Recently I went to a Pearson test centre to do an exam. The experience was positive and smooth. More importantly, I passed the exam.
Coming out of the exam I was given a paper, that among exam details had a QR code and asked to provide feedback. I used it to access the survey and provided my feedback.
A couple of days later, I got an email asking for my feedback again. Given that I had already submitted the earlier survey, I thought it was an “honest mistake” and ignored it.
One week later, I got another email asking for my feedback. This time I could not avoid a feeling of hassle, and thinking I was being spammed – when I had already (gladly) submitted my feedback.
Looking into the survey invitation emails in more detail, I realised that first one came from the address firstname.lastname@example.org while the second one came from email@example.com.
But there was more. Looking into the survey links, I realised the departments were also using different systems. One of the links was feedback.pearsonvue.com while the other one was surveymonkey.com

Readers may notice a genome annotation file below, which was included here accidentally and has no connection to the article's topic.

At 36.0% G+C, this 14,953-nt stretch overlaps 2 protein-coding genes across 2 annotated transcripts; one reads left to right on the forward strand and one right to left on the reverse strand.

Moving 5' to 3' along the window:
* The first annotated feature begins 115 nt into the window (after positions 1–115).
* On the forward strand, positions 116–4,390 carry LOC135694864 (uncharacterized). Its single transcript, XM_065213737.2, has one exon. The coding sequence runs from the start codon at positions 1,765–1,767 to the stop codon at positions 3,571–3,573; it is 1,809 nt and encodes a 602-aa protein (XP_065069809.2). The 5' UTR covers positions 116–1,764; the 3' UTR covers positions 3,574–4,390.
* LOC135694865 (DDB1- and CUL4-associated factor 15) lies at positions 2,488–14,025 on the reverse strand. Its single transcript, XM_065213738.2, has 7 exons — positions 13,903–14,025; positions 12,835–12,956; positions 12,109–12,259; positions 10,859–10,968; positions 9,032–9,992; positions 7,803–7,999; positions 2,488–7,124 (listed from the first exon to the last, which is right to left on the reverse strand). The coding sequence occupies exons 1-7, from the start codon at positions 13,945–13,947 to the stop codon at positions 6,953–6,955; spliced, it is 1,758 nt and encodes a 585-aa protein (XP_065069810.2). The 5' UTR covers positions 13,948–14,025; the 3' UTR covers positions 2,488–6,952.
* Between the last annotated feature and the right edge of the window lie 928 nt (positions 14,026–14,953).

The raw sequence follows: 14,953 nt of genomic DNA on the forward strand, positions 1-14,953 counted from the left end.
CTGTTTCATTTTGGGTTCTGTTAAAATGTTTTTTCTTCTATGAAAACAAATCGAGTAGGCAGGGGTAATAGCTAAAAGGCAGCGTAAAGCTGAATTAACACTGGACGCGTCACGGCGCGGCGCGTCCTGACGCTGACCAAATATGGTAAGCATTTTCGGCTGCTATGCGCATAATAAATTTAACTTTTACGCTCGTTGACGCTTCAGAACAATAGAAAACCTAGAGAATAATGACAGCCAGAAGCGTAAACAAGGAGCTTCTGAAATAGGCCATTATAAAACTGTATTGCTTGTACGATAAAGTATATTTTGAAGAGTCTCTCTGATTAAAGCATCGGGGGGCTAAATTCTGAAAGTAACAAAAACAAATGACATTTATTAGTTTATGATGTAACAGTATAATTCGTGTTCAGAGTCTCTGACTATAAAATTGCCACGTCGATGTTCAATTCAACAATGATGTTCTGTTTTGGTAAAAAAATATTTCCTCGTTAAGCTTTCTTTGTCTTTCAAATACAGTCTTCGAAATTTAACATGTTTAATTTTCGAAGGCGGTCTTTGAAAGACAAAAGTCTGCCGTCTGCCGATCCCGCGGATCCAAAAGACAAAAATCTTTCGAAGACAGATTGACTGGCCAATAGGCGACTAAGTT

Leveraging my experience in this area, of helping companies use technology to enable their CX and VoC programs, allow me to make 6 comments.
- It is really good that Pearson is reaching out to their customers, keen to hear about their experiences;
- It is really good that Pearson is doing it at different touch-points, particularly after the Moment of Truth – the exam;
- It is really good that Pearson is offering different entry points (e.g. QR code, email), making it convenient for the customer;
- It would be advisable for Pearson to have a holistic Voice-of-Customer program, that brings together all departments, avoiding silos;
- It would be advisable for Pearson to use a single technology platform for collecting and analysing customer feedback, providing clearer insight and avoiding overhead;
- It would be advisable for Pearson to create frequency and recency workflow rules, to avoid over-surveying and hassling customers;